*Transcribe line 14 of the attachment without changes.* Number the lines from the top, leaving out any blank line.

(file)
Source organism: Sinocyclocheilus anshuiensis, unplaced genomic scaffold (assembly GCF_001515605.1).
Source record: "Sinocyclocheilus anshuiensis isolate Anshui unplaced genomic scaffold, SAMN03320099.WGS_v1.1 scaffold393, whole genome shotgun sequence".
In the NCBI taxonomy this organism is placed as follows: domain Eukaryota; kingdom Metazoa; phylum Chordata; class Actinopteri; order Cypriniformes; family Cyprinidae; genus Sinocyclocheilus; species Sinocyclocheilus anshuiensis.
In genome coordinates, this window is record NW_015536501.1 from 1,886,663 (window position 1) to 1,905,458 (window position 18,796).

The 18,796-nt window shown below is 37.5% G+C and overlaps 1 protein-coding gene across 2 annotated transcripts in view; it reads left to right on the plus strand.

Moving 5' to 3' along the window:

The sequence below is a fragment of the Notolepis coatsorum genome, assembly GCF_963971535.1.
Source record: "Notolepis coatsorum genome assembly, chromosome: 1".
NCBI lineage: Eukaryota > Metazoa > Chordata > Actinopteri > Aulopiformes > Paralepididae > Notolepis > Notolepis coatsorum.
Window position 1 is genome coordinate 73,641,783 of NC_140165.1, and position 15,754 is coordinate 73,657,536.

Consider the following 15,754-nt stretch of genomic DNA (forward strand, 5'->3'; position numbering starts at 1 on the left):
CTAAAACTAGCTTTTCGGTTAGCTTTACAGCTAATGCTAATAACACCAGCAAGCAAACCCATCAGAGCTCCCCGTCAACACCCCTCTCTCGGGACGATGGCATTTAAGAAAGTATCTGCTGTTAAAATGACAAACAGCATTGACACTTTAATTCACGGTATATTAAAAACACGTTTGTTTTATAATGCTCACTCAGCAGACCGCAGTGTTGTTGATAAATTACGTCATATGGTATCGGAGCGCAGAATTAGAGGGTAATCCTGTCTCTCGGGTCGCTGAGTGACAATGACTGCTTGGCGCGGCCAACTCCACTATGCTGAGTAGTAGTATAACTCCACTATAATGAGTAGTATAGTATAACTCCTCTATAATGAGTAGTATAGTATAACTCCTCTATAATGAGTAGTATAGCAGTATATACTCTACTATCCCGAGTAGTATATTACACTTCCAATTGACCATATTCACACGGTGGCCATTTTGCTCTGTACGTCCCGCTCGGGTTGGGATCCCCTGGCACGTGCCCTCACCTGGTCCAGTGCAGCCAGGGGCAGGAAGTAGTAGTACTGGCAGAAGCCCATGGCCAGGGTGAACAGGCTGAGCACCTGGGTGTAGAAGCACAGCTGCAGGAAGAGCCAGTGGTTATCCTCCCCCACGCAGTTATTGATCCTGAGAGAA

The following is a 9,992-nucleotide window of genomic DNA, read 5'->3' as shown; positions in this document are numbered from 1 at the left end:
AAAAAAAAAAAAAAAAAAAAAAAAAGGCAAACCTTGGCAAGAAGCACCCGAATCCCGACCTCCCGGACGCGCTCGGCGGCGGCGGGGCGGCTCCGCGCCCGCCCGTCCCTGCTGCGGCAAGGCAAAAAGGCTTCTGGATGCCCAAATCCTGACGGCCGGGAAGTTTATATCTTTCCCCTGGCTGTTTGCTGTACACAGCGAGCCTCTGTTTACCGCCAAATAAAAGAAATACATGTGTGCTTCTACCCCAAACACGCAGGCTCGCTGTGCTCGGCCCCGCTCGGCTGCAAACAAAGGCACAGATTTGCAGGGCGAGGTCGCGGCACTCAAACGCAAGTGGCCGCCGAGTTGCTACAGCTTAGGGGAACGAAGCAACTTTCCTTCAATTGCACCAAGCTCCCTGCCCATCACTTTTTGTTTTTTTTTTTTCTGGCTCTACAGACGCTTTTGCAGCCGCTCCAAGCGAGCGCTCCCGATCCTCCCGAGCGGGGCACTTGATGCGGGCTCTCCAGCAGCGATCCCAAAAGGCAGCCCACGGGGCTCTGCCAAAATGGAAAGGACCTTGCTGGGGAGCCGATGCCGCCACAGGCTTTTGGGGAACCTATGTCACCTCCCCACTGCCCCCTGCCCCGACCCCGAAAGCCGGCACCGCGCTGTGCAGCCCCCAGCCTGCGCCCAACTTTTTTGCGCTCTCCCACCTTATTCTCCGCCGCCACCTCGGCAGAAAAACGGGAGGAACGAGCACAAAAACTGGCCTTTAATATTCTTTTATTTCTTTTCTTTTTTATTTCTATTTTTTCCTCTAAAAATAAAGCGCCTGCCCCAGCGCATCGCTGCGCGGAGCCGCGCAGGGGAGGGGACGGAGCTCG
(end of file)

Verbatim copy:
AAAAAAAAAAAAAAAAAAAAAAAAAGGCAAACCTTGGCAAGAAGCACCCGAATCCCGACCTCCCGGACGCGCTCGGCGGCGGCGGGGCGGCTCCGCGCCCGCCCGTCCCTGCTGCGGCAAGGCAAAAAGGCTTCTGGATGCCCAAATCCTGACGGCCGGGAAGTTTATATCTTTCCCCTGGCTGTTTGCTGTACACAGCGAGCCTCTGTTTACCGCCAAATAAAAGAAATACATGTGTGCTTCTACCCCAAACACGCAGGCTCGCTGTGCTCGGCCCCGCTCGGCTGCAAACAAAGGCACAGATTTGCAGGGCGAGGTCGCGGCACTCAAACGCAAGTGGCCGCCGAGTTGCTACAGCTTAGGGGAACGAAGCAACTTTCCTTCAATTGCACCAAGCTCCCTGCCCATCACTTTTTGTTTTTTTTTTTTCTGGCTCTACAGACGCTTTTGCAGCCGCTCCAAGCGAGCGCTCCCGATCCTCCCGAGCGGGGCACTTGATGCGGGCTCTCCAGCAGCGATCCCAAAAGGCAGCCCACGGGGCTCTGCCAAAATGGAAAGGACCTTGCTGGGGAGCCGATGCCGCCACAGGCTTTTGGGGAACCTATGTCACCTCCCCACTGCCCCCTGCCCCGACCCCGAAAGCCGGCACCGCGCTGTGCAGCCCCCAGCCTGCGCCCAACTTTTTTGCGCTCTCCCACCTTATTCTCCGCCGCCACCTCGGCAGAAAAACGGGAGGAACGAGCACAAAAACTGGCCTTTAATATTCTTTTATTTCTTTTCTTTTTTATTTCTATTTTTTCCTCTAAAAATAAAGCGCCTGCCCCAGCGCATCGCTGCGCGGAGCCGCGCAGGGGAGGGGACGGAGCTCG